Southeastern Louisiana University Professor of Health and Human Sciences and Scholar in Residence Nina Simmons-Mackie was honored recently as the first American to receive the Robin Tavistock Award from the Tavistock Trust for Aphasia (TTA) in Britain.
The award is named after the 14th Duke of Bedford who founded the TTA after suffering a brain hemorrhage in 1988 that left him with aphasia, a complex communication difficulty caused by stroke, tumor, or injury to the language areas of the brain. People with aphasia can find it hard to speak, read, write, or understand language; however, intelligence remains intact. At least 2.5 million people in the United States suffer from aphasia.
The award is presented annually to a group or individual who is inspirational and has made a significant contribution to the field of aphasia.
“Nina is known for her quiet yet authoritative leadership, her strategic research, and a gift for being able to go directly to the heart of a problem and apply her unerring wisdom. This is coupled with warmth and kindness, as well as a keen sense of humor,” said Nicole Campbell of the TTA. “It is for her outstanding contribution to the world of aphasia that Professor Nina Simmons-Mackie is being honored and is the first ever recipient of the Robin Tavistock Award from the United States.”
Simmons-Mackie, a resident of Abita Springs, worked clinically as a speech-language pathologist with aphasia patients prior to joining Southeastern’s faculty. It was there that she became passionate about finding ways for those with aphasia to fully access life, striving to accomplish this by improving their language and quality of life within their individual social settings. She quickly realized that traditional aphasia therapy had its limits, which led to her research on social model approaches to improve life participation for aphasia patients.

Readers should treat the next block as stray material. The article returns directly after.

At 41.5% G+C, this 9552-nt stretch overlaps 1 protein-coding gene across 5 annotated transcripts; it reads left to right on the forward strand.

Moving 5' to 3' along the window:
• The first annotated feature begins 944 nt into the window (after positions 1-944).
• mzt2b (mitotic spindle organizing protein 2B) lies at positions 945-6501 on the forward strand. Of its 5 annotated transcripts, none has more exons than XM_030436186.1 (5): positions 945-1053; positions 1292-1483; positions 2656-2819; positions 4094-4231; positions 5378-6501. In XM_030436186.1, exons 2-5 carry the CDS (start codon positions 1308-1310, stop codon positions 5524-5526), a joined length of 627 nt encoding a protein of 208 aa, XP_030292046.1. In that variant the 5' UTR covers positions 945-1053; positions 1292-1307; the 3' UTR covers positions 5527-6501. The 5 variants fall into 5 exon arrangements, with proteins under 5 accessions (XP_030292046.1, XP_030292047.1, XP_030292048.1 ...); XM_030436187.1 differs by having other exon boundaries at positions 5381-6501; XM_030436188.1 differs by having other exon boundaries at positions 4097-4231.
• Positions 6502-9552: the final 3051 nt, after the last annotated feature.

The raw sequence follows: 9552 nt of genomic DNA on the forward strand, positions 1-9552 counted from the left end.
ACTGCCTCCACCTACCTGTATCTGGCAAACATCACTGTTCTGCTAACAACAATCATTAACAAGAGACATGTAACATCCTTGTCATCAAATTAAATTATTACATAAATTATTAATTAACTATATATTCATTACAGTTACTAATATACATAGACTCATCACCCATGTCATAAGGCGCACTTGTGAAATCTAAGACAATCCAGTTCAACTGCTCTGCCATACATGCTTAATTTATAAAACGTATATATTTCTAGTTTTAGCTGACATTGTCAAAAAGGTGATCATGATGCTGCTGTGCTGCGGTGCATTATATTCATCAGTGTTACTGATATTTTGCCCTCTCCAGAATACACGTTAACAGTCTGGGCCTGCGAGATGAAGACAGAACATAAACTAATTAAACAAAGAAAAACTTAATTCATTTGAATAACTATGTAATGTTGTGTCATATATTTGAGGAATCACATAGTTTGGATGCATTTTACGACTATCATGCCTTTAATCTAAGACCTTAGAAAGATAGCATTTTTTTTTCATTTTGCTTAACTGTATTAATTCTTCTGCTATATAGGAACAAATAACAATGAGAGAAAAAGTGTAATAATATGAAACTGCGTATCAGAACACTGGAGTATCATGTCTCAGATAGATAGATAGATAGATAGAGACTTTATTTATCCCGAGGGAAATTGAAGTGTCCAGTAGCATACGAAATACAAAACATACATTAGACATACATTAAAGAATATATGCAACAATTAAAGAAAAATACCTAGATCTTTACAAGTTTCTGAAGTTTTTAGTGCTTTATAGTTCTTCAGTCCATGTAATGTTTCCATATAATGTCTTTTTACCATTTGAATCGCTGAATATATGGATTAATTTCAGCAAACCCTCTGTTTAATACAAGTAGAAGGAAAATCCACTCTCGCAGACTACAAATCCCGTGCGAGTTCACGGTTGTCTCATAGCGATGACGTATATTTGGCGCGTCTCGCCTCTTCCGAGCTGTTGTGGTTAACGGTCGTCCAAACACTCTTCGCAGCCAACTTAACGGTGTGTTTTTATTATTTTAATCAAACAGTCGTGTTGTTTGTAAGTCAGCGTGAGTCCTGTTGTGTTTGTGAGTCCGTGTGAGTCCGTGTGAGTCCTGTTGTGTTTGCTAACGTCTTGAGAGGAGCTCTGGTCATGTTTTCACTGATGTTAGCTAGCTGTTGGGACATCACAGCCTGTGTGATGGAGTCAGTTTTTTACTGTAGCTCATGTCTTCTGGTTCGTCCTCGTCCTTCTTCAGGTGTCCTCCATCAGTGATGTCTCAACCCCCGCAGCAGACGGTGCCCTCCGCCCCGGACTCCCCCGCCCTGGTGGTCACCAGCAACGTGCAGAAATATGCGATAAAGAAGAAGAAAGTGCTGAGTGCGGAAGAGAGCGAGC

Simmons-Mackie has served in Southeastern’s communication sciences and disorders program since 1995, where she conducts independent research and teaches graduate level courses in adult aphasia, discourse and conversation, and neuropathologies of communication. She has worked in clinical services at Tulane School of Medicine Speech
Pathology Department, the Louisiana Rehabilitation Institute, and Touro Infirmary in New Orleans. She has also played an important role in a number of organizations, such as the National Aphasia Association and the Academy of Neurologic Communication Disorders and Sciences.
Convinced that healthcare professionals required more support and resources to help those with communication difficulties, Simmons-Mackie, along with others, founded Aphasia Access and became the organization’s first president in 2014. Aphasia Access is dedicated to ensuring communicative access for all who have aphasia so that they are not excluded from decision making and participation. The organization provides education and resources for professionals, increases awareness, and provides tools to support those who help aphasia patients.
“It is not possible to list all of Simmons-Mackie’s achievements. What is striking about her career is how it straddles so many strands of the aphasia world,” Campbell said. “Nina has made a significant contribution as a clinician, an advocate, a researcher, a teacher, and as a generous mentor for others.”
Simmons-Mackie’s previous awards include being named to the VA Speech Language Pathology Hall of Fame and receiving the Charity Hospital Outstanding Professional Award, the Outstanding Volunteer Award and Leadership Award from the American Heart Association, and the Audrey Holland Speak Up Award.